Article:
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Iegor Reznikoff it can be traced back to it is easy to travel to Dublin, Wexford, the Palaeolithic era where he discov- Waterford and Kilkenny for some culered relationships between the early tural invigoration. cave paintings, both their image and position, to the resonance of the cave. What do you Like/Dislike about the Art World? In your opinion, what does art mean in contemporary culture? When thinking of the ‘art world’, most things I think of are positive. However This is a difficult one! I think it is some- I approach tentatively keeping one foot thing different for each and every one in and one foot out. In Ireland the ‘Art of us. This being said however I feel World’ is quite small and centrally lothat whatever it is, it is important for cated and you will see the same people society and is central for the contin- over and over again. This I suppose ued growth of contemporary culture. can be viewed simultaneously as both For me I think the best way to describe positive and negative. Of course from what art might mean is to say it is an an artist’s point of view there are many approach, a way of thinking and a pro- aspects of the ‘Art World’ that feel quite cess that could greatly benefit and en- alien to me and in my own opinion it rich many other sectors of life if it was can sometimes be more beneficial to further embraced and trusted. wander off the beaten track every now and then to the smaller artist run shows How would you describe the art where you often stumble upon much scene in your area? more challenging, demanding and interesting work. The art scene in my current area is a complicated one. Gorey is a relatively small town of c.10,000 people and What are your future plans as an is situated one hour from Dublin. It’s artist? a lively town and has a big population of both visual artists and musicians. My future plans are really to continue It also has its own college of art that working on making my practice more runs courses in further education but sustainable. This I suppose could hapnot third level. However the art scene pen in many different ways, possibly here is not supported at all well by lo- begin working from home, look for cal government; there is no dedicated better job opportunities, gallery repworkspaces for artists and no dedicat- resentation etc. Whatever happens ed centre to showcase work, so most however, I do hope that I am as excited things would take place on a voluntary about the work I am developing then basis and produced by artists them- as I am towards the work I am making selves. To be honest this is a complete now. In the short term I have just beshame for the town as it has a history gun working on a couple of new works as being the first town outside of the based around some histories and concapital to run a successful arts cen- nections between Ireland and Iceland. I tre and festival for many years. In the have recently returned from a research years following, as arts centres devel- trip to Iceland and have gathered some oped around the country, unfortunately sonic material to begin working with, Gorey lost its own. However Gorey is so I am excited to get back into the stuwell positioned, with good transport so dio and see where it takes me.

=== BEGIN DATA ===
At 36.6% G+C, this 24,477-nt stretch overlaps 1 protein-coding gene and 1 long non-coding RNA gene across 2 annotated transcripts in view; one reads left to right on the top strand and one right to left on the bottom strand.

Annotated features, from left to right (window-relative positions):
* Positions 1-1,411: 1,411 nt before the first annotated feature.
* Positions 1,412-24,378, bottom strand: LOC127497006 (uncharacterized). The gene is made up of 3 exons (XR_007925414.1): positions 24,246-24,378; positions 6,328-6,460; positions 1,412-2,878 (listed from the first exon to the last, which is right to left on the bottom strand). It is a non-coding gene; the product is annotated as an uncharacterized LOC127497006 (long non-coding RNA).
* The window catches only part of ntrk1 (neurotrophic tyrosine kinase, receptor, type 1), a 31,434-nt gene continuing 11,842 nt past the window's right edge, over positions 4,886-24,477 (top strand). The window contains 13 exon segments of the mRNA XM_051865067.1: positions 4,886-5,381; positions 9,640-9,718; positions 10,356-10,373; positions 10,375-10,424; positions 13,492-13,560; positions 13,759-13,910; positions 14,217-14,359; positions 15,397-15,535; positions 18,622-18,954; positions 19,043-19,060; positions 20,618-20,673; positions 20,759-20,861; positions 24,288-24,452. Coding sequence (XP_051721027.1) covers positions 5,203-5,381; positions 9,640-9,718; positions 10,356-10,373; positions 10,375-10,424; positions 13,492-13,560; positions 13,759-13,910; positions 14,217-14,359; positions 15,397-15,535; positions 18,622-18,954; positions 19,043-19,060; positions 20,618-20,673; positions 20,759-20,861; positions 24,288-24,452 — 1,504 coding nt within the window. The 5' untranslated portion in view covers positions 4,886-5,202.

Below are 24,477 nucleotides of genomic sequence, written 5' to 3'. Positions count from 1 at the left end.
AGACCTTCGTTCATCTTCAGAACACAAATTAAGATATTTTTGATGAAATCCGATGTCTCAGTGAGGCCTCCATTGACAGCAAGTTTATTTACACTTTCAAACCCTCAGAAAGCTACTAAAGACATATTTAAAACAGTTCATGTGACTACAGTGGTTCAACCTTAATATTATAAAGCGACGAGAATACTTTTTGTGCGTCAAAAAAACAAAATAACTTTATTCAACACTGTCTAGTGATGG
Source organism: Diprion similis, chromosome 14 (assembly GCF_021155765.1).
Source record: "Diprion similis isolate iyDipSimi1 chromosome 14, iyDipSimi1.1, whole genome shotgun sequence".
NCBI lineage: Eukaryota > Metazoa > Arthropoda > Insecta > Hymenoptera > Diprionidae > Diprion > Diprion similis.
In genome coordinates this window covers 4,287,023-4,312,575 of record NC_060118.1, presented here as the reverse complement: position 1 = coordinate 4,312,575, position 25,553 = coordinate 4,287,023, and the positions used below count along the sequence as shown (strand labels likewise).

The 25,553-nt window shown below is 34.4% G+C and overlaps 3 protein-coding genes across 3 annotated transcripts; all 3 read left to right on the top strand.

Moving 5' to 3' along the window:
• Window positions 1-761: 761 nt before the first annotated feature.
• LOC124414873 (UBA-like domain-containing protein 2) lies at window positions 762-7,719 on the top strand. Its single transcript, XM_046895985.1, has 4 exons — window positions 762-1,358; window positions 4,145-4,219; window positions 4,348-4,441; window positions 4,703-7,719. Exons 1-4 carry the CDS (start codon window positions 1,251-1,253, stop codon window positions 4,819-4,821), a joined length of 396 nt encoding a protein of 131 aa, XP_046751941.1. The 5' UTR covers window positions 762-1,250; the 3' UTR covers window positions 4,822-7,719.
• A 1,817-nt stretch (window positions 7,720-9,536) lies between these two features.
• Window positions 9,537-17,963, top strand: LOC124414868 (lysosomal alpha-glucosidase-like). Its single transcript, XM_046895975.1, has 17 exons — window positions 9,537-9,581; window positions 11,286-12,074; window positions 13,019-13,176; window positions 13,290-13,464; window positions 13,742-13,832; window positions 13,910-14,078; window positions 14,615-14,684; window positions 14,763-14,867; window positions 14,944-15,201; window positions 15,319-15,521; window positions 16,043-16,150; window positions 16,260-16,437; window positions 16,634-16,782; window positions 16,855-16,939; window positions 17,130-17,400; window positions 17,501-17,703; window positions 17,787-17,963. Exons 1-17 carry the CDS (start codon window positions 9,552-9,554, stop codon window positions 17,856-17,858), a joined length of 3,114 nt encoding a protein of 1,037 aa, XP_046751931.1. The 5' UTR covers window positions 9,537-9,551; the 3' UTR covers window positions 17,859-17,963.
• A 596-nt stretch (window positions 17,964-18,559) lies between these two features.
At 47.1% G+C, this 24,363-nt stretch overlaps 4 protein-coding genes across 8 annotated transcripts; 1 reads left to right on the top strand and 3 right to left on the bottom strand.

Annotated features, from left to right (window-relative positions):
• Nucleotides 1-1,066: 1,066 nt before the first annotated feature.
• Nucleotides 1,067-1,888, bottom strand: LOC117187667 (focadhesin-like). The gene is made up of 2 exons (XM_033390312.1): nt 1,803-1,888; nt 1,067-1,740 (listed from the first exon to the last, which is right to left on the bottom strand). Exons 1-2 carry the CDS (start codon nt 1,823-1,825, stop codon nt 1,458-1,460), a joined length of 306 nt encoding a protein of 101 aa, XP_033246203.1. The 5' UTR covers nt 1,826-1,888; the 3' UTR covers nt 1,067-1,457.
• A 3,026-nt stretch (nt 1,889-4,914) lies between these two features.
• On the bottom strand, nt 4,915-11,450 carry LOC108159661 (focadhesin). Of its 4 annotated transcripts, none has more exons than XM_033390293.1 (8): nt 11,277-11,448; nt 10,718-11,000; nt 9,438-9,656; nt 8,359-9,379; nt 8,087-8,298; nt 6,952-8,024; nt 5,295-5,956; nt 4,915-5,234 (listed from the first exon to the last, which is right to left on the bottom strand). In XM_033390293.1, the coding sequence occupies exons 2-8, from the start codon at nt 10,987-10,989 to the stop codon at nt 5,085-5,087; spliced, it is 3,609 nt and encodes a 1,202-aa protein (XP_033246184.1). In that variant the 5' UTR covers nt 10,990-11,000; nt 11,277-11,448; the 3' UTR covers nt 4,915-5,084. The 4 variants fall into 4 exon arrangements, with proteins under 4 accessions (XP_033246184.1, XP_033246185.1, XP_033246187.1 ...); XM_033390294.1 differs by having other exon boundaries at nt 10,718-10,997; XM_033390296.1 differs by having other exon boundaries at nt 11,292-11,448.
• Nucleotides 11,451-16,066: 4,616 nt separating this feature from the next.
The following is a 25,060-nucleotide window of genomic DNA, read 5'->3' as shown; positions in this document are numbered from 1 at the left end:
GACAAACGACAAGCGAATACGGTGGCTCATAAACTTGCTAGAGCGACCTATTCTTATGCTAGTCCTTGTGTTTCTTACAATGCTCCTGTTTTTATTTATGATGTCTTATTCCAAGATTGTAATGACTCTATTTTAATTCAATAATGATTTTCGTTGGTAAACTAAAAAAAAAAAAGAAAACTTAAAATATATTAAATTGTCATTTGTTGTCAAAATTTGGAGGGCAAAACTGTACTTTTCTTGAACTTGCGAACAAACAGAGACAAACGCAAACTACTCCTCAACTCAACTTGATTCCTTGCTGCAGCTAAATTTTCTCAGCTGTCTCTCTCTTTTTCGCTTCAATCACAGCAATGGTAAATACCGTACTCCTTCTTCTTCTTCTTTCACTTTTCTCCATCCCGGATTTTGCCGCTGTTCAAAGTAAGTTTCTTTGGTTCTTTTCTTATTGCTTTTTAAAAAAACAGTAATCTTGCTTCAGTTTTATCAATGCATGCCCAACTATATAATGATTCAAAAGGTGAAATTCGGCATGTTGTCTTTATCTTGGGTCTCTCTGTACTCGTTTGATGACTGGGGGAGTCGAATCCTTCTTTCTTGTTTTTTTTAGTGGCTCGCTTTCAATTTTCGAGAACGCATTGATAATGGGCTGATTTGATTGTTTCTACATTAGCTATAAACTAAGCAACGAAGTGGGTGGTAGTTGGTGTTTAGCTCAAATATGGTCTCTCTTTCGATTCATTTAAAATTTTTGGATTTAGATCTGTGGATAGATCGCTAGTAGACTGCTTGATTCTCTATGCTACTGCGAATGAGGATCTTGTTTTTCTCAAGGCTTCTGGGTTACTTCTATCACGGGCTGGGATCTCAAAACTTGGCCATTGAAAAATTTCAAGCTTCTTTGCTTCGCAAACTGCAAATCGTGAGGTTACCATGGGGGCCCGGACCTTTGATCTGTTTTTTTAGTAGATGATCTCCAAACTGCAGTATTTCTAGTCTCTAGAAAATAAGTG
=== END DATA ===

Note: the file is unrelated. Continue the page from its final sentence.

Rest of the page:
www.richardcarr.ie


Ralph “rEN” Dillard Atlanta, GA, USA

The subject matter of my work originates from the same place most artist creative endeavors bubble up from. In many of my pieces, I am led to wrestle with certain perceptions adopted in my past, but also a variety of ideas about the future. Painting has always been about aligning myself with what seems to come natural to me. The philosopher and scholar Joseph Campbell sums it up this way: “Follow your bliss. If you do follow your bliss, you put yourself on a kind of track that has been there all the while waiting for you, and the life you ought to be living is the one you are living. When you can see that, you begin to meet people who are in the field of your bliss, and they open the doors to you. I say, follow your bliss and don’t be afraid, and doors will open where you didn’t know they were going to be. If you follow your bliss, doors will open for you that wouldn’t have opened for anyone else.” — Joseph Campbell My aim is to effectively communicate this idea to the viewer. With that being said, I am not particularly creative as an individual, rather there is a field of creativity that exist independently, all on its own. All we can do as artist is tap into it. I began painting in the German-town section of Philadelphia, PA in 2006. With more than 2,800 murals, Philly boasts more impressive large scale public paintings than any other city in the world. Living and interacting with the people of that community for over four years heavily impacted my visual style. I am a ferociously quick study and I have always had a passion for understanding the true nature of things. This type of insight is the driving element behind my work. I use oil paint primarily although I dabble in some mixed media and photography. I like the feeling of maneuvering the thick, pungent, colors over the canvas – which is something I have so far found exclusive to oil paint. Using a wide variety of rich colors, I attempt to communicate the typically over-looked meanings underneath sometimes very simple images. I am six-foot seven inches tall so I appreciate working on a large canvas. I also enjoy working quickly with large brushes. The intent of most of my subject matter is to suggest that the viewer seek the true meaning(s) of life…within. rEN 2016